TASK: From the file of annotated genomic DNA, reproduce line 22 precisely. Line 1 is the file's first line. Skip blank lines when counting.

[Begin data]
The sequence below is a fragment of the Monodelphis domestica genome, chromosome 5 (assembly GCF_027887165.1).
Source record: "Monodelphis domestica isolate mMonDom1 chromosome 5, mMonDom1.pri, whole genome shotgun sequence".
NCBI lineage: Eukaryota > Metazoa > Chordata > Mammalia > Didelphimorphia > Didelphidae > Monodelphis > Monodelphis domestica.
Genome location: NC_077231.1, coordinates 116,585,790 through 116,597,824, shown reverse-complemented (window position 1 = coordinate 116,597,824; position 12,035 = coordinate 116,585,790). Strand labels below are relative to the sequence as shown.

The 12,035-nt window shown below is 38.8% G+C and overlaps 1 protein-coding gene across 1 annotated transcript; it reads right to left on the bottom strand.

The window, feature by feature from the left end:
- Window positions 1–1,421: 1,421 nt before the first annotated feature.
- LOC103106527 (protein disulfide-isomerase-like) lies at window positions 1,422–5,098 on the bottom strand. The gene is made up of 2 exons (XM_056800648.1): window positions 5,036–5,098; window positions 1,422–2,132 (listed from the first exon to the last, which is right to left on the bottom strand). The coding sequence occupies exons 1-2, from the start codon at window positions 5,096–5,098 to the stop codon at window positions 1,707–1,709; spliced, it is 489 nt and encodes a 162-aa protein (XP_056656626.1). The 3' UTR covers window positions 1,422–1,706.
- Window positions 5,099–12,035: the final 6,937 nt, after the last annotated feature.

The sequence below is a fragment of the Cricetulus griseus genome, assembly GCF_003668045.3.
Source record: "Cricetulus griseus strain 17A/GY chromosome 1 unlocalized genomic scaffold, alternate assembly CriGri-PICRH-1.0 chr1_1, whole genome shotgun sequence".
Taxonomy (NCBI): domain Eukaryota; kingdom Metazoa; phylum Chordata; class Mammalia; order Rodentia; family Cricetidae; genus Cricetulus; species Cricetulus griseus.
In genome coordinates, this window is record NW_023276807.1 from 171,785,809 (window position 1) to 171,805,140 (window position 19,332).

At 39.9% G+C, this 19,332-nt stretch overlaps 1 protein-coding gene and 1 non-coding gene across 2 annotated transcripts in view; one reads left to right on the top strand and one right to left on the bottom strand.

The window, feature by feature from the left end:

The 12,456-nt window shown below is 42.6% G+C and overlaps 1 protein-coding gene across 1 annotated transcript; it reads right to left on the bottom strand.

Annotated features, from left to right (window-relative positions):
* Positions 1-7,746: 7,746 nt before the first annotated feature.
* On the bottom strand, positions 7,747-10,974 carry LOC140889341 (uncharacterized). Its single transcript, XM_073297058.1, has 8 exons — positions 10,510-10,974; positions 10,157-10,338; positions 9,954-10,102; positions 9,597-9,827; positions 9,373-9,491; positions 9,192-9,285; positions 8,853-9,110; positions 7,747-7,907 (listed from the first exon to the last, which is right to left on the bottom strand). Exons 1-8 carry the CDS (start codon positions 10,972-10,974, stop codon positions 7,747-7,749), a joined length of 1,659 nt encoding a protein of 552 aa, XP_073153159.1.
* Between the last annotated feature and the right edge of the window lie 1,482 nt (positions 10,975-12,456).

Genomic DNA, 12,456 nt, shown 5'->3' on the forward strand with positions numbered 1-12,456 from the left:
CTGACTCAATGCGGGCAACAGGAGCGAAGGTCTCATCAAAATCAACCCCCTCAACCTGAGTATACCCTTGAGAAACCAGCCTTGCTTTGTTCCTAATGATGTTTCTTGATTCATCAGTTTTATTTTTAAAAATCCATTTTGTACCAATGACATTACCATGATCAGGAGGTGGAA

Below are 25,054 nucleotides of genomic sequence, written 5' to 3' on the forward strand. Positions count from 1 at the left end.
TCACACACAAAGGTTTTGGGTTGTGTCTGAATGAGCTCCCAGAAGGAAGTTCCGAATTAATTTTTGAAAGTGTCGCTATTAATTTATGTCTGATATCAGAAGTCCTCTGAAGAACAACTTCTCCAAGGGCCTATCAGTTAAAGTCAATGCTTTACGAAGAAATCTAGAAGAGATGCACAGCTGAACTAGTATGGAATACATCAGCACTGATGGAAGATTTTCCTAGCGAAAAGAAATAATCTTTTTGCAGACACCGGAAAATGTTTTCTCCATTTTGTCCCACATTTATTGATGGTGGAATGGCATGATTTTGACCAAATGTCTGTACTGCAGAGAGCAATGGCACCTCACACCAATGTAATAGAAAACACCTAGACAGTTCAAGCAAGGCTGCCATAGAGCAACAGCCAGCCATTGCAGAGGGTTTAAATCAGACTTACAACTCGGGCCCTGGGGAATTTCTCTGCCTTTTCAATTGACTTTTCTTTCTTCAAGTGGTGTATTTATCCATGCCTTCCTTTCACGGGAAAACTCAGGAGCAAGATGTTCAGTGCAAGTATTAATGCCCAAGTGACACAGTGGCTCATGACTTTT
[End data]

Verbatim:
CTGACTCAATGCGGGCAACAGGAGCGAAGGTCTCATCAAAATCAACCCCCTCAACCTGAGTATACCCTTGAGAAACCAGCCTTGCTTTGTTCCTAATGATGTTTCTTGATTCATCAGTTTTATTTTTAAAAATCCATTTTGTACCAATGACATTACCATGATCAGGAGGTGGAA